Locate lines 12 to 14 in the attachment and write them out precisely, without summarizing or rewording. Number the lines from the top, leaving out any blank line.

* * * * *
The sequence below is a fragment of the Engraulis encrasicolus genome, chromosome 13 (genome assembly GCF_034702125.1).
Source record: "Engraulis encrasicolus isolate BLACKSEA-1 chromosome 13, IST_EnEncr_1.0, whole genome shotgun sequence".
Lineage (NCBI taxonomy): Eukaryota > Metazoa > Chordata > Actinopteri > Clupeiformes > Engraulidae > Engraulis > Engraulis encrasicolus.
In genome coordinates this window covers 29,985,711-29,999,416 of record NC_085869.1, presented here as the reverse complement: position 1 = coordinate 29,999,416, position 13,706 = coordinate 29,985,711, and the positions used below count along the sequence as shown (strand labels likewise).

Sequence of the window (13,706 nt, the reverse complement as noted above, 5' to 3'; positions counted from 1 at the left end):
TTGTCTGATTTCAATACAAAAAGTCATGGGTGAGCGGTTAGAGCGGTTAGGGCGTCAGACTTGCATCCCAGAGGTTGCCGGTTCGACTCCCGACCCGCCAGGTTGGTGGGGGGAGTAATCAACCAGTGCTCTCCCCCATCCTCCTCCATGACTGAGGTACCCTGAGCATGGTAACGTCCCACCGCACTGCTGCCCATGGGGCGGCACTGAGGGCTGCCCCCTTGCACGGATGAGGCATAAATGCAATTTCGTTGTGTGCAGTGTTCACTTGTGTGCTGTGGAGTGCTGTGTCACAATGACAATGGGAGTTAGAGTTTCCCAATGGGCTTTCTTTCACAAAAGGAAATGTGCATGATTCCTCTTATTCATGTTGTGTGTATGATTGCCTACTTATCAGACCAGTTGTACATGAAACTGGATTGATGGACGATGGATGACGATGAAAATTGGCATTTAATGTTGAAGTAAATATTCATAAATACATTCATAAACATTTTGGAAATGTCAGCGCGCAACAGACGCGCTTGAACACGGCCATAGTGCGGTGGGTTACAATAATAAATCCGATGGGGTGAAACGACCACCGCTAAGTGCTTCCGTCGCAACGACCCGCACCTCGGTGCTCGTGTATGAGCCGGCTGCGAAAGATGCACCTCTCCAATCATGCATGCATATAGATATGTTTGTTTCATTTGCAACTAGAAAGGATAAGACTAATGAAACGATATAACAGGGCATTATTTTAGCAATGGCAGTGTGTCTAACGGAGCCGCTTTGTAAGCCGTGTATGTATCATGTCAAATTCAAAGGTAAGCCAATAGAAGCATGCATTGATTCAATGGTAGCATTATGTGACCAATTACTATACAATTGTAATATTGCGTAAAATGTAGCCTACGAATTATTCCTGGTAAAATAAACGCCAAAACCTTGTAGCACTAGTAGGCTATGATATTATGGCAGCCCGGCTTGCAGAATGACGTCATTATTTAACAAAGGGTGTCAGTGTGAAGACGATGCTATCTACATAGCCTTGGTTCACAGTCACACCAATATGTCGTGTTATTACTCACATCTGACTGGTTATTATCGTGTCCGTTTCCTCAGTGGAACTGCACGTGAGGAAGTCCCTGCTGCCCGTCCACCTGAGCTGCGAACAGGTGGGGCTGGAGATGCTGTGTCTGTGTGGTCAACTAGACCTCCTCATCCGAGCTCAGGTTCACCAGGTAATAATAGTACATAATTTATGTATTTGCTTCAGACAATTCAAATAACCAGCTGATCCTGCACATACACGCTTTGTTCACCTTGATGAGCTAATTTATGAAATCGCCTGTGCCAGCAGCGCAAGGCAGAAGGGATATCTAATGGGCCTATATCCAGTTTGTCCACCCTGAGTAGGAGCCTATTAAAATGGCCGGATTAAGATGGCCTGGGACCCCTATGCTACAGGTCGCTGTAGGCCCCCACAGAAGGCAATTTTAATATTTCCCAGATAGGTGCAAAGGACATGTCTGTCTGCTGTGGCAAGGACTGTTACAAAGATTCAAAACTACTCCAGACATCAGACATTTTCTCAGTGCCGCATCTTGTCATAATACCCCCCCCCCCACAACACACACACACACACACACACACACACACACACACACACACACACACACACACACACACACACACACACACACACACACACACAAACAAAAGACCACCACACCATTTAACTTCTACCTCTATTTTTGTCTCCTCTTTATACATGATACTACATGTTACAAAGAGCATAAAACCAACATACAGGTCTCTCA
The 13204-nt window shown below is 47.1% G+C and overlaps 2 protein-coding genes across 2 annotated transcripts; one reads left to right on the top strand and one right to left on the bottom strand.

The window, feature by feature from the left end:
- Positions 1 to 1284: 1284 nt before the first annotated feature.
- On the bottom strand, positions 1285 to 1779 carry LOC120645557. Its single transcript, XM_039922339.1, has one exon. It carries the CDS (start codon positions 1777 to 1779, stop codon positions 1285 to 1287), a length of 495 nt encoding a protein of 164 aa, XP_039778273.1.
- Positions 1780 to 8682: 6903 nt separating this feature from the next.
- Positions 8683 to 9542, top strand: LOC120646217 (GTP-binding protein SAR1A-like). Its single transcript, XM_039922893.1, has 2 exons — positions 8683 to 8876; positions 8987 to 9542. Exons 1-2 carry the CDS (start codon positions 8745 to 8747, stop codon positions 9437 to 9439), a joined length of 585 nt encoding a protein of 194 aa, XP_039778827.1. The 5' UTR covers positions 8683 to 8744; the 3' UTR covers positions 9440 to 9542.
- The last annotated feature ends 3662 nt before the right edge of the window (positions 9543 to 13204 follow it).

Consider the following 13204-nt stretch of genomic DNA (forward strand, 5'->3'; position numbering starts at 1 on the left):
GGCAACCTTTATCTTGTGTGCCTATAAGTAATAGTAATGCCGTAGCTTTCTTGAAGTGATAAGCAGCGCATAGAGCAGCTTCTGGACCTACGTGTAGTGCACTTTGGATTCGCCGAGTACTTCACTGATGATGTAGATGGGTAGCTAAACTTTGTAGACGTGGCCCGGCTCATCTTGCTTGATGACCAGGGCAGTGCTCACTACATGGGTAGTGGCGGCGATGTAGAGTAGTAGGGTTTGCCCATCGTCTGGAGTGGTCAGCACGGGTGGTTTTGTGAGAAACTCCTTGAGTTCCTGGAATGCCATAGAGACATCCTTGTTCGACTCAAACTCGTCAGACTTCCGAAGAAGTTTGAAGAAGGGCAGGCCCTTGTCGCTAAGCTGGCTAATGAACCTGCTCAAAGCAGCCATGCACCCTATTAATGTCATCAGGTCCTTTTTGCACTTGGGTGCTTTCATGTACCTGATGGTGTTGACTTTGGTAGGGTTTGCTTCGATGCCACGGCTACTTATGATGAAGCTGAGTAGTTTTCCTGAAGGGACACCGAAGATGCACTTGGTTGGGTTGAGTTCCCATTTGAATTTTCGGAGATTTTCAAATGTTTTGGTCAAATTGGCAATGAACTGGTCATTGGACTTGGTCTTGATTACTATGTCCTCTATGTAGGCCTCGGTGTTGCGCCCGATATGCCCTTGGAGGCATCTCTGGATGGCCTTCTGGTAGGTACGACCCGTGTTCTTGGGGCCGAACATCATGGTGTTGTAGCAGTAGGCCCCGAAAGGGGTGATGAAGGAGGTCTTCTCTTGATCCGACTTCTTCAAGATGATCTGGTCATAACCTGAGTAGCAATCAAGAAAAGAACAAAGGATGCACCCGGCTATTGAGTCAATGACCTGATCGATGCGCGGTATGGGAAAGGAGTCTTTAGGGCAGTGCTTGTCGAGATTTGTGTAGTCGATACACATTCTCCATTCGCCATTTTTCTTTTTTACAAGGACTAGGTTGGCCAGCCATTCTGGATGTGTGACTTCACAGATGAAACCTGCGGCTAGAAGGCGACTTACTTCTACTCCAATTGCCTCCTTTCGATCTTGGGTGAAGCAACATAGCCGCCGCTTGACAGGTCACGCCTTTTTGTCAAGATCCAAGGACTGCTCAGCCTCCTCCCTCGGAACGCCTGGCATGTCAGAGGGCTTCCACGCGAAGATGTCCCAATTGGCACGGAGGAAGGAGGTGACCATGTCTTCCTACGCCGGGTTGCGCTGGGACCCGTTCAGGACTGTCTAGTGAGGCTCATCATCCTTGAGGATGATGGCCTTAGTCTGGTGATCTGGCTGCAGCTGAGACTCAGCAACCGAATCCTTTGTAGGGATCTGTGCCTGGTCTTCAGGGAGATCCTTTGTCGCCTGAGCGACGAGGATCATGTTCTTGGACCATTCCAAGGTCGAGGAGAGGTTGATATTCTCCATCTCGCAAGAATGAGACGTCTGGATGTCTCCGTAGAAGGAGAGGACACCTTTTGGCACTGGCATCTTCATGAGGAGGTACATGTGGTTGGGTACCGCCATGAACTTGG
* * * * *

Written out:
- Positions 8683 to 9542, top strand: LOC120646217 (GTP-binding protein SAR1A-like). Its single transcript, XM_039922893.1, has 2 exons — positions 8683 to 8876; positions 8987 to 9542. Exons 1-2 carry the CDS (start codon positions 8745 to 8747, stop codon positions 9437 to 9439), a joined length of 585 nt encoding a protein of 194 aa, XP_039778827.1. The 5' UTR covers positions 8683 to 8744; the 3' UTR covers positions 9440 to 9542.
- The last annotated feature ends 3662 nt before the right edge of the window (positions 9543 to 13204 follow it).

Consider the following 13204-nt stretch of genomic DNA (forward strand, 5'->3'; position numbering starts at 1 on the left):